The situation was so bad that in 1962 KPPC started an FM station on 106.7. The FCC granted the permit in 1959 and it's worth the read. [SOURCE]  In the document, Edgar Pierce is listed as the "west coast director of a radio and television advertising form" and member of their "radio committee."They kept it vague for some reason but he was the Vice President of Wade Advertising. Ed had a 40-year career in television production, advertising and PR, and was a charter member of the Pacific Pioneer Broadcasters. He's worth googling. In 1967 when they sold the station, most sources refer to him as the General Manager or Station Manager.  He died in 2012. Before you guess it... yes, I do think that Edgar Pierce is also the father of the KPPC DJ Dave Pierce. Last I knew, David was the sales manager at Fox 15/TV in Lafayette, CA. (Again his book Riding on the Ether Express is highly recommended).

So Crosby-Avery Broadcasting buys KPPC AM /FM in 1967, and then in 1969 turns around and sells them both to the National Science Network (NSN) in 1969. NSN struggles to operate the station and in September of 1971, the founder of the NSN Ludwig Frohlich died. In October, Gm Douglas Cox fired the entire 27-person staff and shut off the transmitter, It was a whole event with the staff commandeering the station to broadcast the series of events. [SOURCE]  Frohlich's estate including KPPC AM/FM went to Ingrid and Thomas Burns. In 1973 the two stations part ways with the Burns selling the the FM stick to Burbank broadcasting. It was paired with the former 1500 KBBQ-AM and they became KROQ.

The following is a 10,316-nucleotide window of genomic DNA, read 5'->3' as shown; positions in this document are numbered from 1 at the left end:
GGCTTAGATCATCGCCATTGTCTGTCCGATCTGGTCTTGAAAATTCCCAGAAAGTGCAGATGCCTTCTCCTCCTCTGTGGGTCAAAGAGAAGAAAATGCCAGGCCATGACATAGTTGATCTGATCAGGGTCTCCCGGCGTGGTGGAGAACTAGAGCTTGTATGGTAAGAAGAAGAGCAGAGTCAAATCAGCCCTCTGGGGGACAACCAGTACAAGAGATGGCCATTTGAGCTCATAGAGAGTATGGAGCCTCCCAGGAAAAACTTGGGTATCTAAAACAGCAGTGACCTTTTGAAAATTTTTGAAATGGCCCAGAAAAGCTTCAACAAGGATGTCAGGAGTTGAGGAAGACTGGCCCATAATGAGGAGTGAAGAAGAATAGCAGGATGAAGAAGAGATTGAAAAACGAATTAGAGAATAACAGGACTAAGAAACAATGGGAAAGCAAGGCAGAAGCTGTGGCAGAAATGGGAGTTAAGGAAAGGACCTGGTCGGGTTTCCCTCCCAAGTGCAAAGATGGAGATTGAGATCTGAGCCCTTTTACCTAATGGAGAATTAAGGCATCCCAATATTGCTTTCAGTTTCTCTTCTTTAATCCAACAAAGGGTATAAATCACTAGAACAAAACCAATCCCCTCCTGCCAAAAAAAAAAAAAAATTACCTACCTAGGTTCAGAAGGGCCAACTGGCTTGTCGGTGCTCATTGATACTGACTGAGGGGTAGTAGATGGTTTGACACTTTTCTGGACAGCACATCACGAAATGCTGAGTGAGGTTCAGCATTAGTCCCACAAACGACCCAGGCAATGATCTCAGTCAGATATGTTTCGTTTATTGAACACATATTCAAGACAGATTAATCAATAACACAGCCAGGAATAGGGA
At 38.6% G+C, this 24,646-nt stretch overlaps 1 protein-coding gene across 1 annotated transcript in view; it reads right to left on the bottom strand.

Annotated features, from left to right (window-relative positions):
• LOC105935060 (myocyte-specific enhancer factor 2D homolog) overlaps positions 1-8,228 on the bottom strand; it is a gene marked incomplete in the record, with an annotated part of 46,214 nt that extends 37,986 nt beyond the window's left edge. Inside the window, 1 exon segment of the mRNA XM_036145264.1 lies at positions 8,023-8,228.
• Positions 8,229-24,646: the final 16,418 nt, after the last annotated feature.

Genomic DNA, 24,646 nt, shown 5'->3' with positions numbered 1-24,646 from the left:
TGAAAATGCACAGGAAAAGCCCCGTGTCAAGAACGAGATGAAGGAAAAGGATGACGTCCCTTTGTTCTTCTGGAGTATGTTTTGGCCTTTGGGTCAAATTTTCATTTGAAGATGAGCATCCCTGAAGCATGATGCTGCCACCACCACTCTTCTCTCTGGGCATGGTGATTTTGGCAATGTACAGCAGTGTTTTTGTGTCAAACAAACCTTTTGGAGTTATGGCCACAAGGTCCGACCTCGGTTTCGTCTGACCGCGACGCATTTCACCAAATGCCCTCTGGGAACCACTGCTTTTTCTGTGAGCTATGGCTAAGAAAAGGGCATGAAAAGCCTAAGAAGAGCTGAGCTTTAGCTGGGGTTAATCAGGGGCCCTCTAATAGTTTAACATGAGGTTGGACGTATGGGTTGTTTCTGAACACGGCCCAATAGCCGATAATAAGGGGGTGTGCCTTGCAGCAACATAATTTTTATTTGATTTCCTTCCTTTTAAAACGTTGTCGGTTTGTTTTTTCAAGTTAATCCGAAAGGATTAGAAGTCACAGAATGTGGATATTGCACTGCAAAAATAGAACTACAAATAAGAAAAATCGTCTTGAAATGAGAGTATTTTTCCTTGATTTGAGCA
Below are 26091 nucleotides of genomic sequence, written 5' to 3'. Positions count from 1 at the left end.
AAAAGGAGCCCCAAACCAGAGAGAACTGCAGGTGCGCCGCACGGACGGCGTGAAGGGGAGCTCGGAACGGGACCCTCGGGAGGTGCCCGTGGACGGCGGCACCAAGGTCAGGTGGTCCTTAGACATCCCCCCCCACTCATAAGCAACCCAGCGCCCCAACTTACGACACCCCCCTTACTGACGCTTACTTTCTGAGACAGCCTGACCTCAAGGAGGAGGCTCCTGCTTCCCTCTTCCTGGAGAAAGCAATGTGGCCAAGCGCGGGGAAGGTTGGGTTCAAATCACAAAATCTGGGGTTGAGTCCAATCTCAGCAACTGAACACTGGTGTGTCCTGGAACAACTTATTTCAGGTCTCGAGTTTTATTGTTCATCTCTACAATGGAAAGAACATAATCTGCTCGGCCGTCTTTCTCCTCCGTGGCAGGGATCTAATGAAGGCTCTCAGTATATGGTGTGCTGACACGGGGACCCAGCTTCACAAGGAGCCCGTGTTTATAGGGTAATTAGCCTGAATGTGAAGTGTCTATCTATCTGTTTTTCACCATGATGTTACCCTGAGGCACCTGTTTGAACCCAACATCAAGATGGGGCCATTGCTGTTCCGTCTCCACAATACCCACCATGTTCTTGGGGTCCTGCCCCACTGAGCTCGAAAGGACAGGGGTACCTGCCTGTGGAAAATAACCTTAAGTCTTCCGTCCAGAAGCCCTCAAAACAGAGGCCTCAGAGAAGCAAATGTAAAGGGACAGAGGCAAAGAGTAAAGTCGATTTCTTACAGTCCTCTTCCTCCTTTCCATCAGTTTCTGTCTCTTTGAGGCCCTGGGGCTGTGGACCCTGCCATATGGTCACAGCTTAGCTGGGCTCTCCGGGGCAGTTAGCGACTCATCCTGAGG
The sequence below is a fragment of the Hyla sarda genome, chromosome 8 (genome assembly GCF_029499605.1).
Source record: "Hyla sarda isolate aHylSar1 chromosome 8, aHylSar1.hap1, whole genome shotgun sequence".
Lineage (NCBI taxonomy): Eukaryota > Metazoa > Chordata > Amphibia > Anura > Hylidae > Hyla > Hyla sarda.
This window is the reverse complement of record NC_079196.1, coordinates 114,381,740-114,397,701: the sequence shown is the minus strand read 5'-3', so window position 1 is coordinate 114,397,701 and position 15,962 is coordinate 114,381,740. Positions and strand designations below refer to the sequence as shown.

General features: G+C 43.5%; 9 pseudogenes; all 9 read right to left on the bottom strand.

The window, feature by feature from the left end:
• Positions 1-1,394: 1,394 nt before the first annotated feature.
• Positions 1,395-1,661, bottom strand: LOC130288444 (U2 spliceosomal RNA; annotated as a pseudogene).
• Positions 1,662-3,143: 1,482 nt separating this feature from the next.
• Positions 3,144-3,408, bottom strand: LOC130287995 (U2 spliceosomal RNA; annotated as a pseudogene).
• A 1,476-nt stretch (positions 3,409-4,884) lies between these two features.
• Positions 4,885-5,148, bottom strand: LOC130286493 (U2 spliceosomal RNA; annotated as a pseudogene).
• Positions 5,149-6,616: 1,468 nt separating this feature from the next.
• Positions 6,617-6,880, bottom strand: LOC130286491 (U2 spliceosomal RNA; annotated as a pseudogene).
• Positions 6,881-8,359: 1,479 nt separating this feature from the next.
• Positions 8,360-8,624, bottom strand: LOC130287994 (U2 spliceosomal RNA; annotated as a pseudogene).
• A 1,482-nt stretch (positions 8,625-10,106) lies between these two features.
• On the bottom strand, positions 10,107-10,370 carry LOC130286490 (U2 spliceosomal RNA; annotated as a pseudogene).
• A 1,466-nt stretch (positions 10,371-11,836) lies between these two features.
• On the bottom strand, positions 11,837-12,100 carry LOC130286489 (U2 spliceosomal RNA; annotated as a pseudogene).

Back to that reliable source question... TV did not start broadcasting in stereo until 1984, so I think we can exclude KCET from this quest. Though ABC did broadcast the Lawrence Welk show in a quasi-stereo format in 1958 by broadcasting separate channels on their AM and TV audio channels that was on ABC affiliates in New York, Detroit, San Francisco, Chicago and Los Angeles.

Could KPPC have been broadcasting in stereo in 1970?  Yes it is possible. ClĂ©ment Ader demonstrated the first two-channel audio system in Paris in 1881. Berthold Laufer for Franz Boaz accidently made stereo recordings on cylinders in 1901. [SOURCE]. Modern stereo broadcasting mostly originates with British engineer Alan Blumlein at EMI in the 1930s. The first stereo In 1962 the BBC began regular experimental radio broadcasts in stereo. [SOURCE]  The Beeb used a Zenith-GE multiplex system. When WGFM did it a year later they weren't even the only one that day. WEFM Chicago (now WUSN) also made an experimental broadcast that day, lagging only because of they are on central time.